In a previous post, our blog discussed how every year thousands of workers in all types of industries are diagnosed with carpal tunnel syndrome, a condition typically characterized by pain, weakness and/or general numbness in the hands that can seriously affect a person's ability to perform their job.
Every year, thousands of workers in all types of industries -- from offices to factories -- experience a pain, weakness and/or general numbness in their hands that not only affects their ability to perform their job, but their overall quality of life as well. For many of these workers, a trip to the doctor's office may verify what they already suspected: they have developed carpal tunnel syndrome.
Every day, people throughout Chicago take off their coats, pull out their chairs and sit down at their desks for another day of work. This of course means another eight to ten hours spent sitting in front of their computer monitors, pounding away at a keyboard while they prepare reports or enter figures into a spreadsheet.
Most workers today have heard of the condition known as carpal tunnel syndrome. While a few decades ago the injury was not well known or understood, now even those outside the medical community are aware it is a common and damaging workplace injury. However, many are still unaware that carpal tunnel has a sibling. This injury, known as tarsal tunnel syndrome (TTS), is very similar in cause and symptoms, but affects the leg and foot rather than the arm and hand. And though it is also a fairly common injury, lack of awareness about the condition among workers too often means that their pain goes unreported and untreated.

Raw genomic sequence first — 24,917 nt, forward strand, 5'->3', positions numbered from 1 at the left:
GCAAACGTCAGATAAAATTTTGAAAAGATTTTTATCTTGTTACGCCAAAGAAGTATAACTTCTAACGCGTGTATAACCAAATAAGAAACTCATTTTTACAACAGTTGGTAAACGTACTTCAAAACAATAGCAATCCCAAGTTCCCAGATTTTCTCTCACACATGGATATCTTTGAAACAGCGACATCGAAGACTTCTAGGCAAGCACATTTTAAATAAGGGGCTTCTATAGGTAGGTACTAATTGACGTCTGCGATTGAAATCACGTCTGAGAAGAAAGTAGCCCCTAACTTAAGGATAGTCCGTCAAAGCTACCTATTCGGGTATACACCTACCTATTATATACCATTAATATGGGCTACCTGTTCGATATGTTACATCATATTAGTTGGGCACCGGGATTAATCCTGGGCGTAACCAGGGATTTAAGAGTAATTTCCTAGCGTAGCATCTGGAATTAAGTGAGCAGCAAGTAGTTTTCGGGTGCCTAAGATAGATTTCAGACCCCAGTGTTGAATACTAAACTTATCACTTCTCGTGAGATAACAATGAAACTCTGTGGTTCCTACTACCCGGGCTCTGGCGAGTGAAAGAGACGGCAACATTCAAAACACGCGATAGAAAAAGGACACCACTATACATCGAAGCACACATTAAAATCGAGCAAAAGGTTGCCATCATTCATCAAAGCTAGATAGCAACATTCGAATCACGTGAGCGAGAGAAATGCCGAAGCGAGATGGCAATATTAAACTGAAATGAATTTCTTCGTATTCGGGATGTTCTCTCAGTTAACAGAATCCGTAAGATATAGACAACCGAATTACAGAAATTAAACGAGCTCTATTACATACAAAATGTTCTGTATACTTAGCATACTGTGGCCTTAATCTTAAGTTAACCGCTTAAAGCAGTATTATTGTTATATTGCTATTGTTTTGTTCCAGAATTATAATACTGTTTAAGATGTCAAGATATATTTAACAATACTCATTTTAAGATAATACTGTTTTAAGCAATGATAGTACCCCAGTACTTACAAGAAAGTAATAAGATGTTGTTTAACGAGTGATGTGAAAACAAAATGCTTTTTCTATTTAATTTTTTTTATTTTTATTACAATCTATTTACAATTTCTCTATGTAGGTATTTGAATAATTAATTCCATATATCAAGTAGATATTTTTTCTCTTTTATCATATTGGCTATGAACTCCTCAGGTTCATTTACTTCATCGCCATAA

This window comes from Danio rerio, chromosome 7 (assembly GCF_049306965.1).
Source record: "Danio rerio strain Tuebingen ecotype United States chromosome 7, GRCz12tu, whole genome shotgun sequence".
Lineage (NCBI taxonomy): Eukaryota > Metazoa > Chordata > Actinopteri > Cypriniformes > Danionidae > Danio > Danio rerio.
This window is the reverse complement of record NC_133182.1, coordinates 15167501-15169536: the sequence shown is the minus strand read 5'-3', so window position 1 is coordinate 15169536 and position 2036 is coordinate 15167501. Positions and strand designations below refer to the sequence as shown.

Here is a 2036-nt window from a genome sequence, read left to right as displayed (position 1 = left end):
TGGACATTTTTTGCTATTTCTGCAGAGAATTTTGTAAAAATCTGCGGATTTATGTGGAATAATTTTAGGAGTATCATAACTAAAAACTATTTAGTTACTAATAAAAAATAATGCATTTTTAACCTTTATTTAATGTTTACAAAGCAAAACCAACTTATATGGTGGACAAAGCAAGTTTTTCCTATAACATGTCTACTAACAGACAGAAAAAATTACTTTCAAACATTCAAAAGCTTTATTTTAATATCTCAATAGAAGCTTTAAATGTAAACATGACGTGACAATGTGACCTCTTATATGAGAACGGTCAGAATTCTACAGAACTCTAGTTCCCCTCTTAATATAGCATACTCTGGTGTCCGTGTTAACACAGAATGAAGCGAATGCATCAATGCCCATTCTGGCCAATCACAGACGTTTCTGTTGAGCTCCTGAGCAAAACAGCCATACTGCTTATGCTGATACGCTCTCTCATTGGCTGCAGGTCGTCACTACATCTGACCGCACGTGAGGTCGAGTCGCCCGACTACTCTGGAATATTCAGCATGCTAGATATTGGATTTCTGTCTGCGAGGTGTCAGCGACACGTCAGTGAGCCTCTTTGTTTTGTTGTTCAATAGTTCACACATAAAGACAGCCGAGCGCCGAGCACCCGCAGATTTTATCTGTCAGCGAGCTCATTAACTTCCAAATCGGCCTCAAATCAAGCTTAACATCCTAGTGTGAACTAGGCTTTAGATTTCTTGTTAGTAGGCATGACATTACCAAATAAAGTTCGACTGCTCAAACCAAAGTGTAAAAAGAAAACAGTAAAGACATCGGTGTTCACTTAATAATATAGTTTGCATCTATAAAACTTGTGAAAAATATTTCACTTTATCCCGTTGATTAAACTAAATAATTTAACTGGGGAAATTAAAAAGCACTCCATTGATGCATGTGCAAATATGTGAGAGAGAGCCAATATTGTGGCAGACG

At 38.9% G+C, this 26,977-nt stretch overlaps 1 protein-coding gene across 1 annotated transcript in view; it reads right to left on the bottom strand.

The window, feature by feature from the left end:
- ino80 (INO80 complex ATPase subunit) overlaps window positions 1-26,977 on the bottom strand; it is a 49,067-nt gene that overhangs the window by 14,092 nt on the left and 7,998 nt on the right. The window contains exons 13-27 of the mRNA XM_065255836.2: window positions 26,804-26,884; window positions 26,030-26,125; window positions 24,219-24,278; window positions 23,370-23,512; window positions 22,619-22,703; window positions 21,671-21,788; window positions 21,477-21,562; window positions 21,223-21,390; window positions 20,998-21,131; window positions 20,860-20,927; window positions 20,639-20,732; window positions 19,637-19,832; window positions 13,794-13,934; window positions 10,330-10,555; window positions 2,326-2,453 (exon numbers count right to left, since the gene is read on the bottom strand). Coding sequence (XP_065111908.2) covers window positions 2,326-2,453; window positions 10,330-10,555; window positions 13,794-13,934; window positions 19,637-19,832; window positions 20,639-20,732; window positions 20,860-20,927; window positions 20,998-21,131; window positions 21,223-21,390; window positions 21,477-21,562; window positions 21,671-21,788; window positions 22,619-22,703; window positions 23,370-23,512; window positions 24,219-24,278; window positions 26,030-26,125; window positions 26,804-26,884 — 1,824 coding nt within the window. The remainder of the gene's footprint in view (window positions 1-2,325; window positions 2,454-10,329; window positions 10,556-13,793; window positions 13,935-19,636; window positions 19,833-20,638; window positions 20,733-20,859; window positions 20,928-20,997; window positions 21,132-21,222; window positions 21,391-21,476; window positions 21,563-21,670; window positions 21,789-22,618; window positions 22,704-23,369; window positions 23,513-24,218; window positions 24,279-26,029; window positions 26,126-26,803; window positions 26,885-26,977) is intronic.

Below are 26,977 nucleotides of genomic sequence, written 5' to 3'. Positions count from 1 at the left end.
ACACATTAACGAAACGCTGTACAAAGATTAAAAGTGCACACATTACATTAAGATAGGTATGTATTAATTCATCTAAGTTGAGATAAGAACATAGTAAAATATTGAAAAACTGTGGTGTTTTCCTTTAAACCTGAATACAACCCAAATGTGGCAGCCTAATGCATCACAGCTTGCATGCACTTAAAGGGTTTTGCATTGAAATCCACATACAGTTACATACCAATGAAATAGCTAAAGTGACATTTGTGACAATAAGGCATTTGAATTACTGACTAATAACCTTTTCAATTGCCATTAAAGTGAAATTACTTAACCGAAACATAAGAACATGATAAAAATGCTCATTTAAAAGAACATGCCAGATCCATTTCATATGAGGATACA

Carpal tunnel syndrome, an injury which affects the wrist and hands, continues to be one of the most commonly reported work-related injuries. The carpal tunnel is a narrow area of the wrist through which the median nerve and tendons pass from the arm into the hand. Repetitive motion or injury can cause this area to swell, putting pressure on the nerve and tendons, and causing carpal tunnel syndrome. Syndrome sufferers experience symptoms in the affected hand and wrist ranging from varying degrees of pain, reduced range of motion, tingling and/or loss of feeling, and even a total or near-total inability to use the affected hand altogether. As nearly every job function requires the use of the hands, often in repetitive motions like keyboard or tool use, this injury is responsible for an exceptionally large number of injuries in the work place. With so many workers facing this potentially debilitating injury, it can be helpful to understand what treatment options are available.
Almost everyone, from a construction worker to an office worker, uses their hands at work. Perhaps you do fine work such as repairing tiny electric components, lift and place repeatedly product onto store shelves, or simply type at a keyboard or register for long periods of time. What these workers may not be aware of is that many of them are at risk of carpal tunnel syndrome.